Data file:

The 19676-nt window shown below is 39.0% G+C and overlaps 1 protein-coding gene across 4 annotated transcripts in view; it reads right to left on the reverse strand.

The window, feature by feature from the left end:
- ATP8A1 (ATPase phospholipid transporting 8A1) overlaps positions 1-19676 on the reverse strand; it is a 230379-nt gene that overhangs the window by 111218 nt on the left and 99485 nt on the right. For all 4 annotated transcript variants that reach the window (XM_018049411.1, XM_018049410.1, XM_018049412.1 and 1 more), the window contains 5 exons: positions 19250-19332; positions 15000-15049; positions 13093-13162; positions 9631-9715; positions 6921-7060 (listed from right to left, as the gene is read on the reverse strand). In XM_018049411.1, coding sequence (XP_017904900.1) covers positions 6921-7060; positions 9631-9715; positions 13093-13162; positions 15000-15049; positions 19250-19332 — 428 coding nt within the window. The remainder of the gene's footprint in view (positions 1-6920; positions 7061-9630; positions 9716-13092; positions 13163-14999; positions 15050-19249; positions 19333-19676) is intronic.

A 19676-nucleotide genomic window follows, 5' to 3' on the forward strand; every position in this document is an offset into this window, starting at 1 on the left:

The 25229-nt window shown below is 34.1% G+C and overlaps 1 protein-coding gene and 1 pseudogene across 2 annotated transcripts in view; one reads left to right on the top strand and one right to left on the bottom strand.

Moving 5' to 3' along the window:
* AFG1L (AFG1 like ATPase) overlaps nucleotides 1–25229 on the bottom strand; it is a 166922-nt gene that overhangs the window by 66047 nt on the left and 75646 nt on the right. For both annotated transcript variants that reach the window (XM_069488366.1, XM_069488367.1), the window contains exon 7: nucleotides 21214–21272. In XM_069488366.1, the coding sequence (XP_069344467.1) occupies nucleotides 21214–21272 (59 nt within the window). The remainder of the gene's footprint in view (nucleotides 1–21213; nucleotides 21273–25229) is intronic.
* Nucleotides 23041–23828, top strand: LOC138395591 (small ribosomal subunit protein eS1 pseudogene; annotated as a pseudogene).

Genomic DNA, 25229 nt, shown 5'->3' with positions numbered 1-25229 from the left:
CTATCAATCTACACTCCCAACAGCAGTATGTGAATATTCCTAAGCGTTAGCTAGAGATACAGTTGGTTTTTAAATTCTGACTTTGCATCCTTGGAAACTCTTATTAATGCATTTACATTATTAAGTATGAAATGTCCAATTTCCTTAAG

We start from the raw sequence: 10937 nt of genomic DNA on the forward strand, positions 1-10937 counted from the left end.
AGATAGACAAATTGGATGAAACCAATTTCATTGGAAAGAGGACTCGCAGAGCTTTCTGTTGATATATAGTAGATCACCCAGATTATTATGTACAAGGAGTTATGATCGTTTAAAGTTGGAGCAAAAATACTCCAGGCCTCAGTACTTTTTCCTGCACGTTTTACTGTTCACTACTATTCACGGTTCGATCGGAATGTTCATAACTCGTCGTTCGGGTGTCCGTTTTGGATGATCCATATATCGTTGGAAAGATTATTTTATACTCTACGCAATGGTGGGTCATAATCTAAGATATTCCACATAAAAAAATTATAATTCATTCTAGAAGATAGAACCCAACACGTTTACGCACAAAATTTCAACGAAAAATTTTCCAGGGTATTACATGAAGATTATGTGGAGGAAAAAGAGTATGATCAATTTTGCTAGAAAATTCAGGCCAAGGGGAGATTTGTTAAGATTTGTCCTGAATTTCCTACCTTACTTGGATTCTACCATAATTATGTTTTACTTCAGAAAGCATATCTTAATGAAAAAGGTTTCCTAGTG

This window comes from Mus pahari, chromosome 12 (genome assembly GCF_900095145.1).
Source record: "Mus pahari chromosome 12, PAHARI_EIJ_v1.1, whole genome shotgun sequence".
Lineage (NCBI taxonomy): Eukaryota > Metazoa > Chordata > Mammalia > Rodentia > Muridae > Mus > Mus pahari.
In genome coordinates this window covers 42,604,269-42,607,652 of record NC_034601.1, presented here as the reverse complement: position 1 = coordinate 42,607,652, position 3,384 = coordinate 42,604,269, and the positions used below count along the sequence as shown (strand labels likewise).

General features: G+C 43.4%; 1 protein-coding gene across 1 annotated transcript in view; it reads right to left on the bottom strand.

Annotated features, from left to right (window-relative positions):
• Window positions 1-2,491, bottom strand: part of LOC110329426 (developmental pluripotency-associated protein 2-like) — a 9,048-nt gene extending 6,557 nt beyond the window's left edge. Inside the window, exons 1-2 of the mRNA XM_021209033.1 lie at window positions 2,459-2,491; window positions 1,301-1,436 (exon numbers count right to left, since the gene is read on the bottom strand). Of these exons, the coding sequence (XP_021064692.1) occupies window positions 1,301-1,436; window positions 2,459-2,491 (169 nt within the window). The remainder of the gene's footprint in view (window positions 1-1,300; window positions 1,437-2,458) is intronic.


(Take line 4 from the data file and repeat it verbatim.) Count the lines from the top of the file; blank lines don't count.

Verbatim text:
A 19676-nucleotide genomic window follows, 5' to 3' on the forward strand; every position in this document is an offset into this window, starting at 1 on the left: